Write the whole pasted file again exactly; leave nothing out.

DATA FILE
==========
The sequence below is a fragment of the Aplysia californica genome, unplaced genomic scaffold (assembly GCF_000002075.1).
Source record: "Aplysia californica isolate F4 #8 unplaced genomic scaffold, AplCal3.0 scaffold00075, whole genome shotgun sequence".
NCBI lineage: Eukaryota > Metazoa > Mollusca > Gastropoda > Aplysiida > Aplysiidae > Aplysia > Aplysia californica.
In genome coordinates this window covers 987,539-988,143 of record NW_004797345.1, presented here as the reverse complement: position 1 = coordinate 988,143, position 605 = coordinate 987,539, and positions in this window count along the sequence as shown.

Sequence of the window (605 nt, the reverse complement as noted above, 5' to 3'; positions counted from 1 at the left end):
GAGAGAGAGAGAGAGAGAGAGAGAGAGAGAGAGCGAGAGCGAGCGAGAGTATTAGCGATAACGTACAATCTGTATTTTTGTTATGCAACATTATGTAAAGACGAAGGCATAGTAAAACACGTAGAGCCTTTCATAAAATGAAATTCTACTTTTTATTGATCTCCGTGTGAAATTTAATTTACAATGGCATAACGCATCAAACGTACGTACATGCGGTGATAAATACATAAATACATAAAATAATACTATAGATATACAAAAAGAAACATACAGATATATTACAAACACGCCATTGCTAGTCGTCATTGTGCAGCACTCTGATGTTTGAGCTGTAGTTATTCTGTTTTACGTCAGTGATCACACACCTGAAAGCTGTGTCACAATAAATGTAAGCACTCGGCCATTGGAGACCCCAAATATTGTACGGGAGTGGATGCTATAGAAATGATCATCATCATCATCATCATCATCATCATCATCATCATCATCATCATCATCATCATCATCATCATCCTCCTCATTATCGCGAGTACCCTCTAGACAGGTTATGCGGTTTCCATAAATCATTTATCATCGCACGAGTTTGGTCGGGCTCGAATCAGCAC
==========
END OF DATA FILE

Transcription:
The sequence below is a fragment of the Aplysia californica genome, unplaced genomic scaffold (assembly GCF_000002075.1).
Source record: "Aplysia californica isolate F4 #8 unplaced genomic scaffold, AplCal3.0 scaffold00075, whole genome shotgun sequence".
NCBI lineage: Eukaryota > Metazoa > Mollusca > Gastropoda > Aplysiida > Aplysiidae > Aplysia > Aplysia californica.
In genome coordinates this window covers 987,539-988,143 of record NW_004797345.1, presented here as the reverse complement: position 1 = coordinate 988,143, position 605 = coordinate 987,539, and positions in this window count along the sequence as shown.

Sequence of the window (605 nt, the reverse complement as noted above, 5' to 3'; positions counted from 1 at the left end):
GAGAGAGAGAGAGAGAGAGAGAGAGAGAGAGAGCGAGAGCGAGCGAGAGTATTAGCGATAACGTACAATCTGTATTTTTGTTATGCAACATTATGTAAAGACGAAGGCATAGTAAAACACGTAGAGCCTTTCATAAAATGAAATTCTACTTTTTATTGATCTCCGTGTGAAATTTAATTTACAATGGCATAACGCATCAAACGTACGTACATGCGGTGATAAATACATAAATACATAAAATAATACTATAGATATACAAAAAGAAACATACAGATATATTACAAACACGCCATTGCTAGTCGTCATTGTGCAGCACTCTGATGTTTGAGCTGTAGTTATTCTGTTTTACGTCAGTGATCACACACCTGAAAGCTGTGTCACAATAAATGTAAGCACTCGGCCATTGGAGACCCCAAATATTGTACGGGAGTGGATGCTATAGAAATGATCATCATCATCATCATCATCATCATCATCATCATCATCATCATCATCATCATCATCATCATCATCCTCCTCATTATCGCGAGTACCCTCTAGACAGGTTATGCGGTTTCCATAAATCATTTATCATCGCACGAGTTTGGTCGGGCTCGAATCAGCAC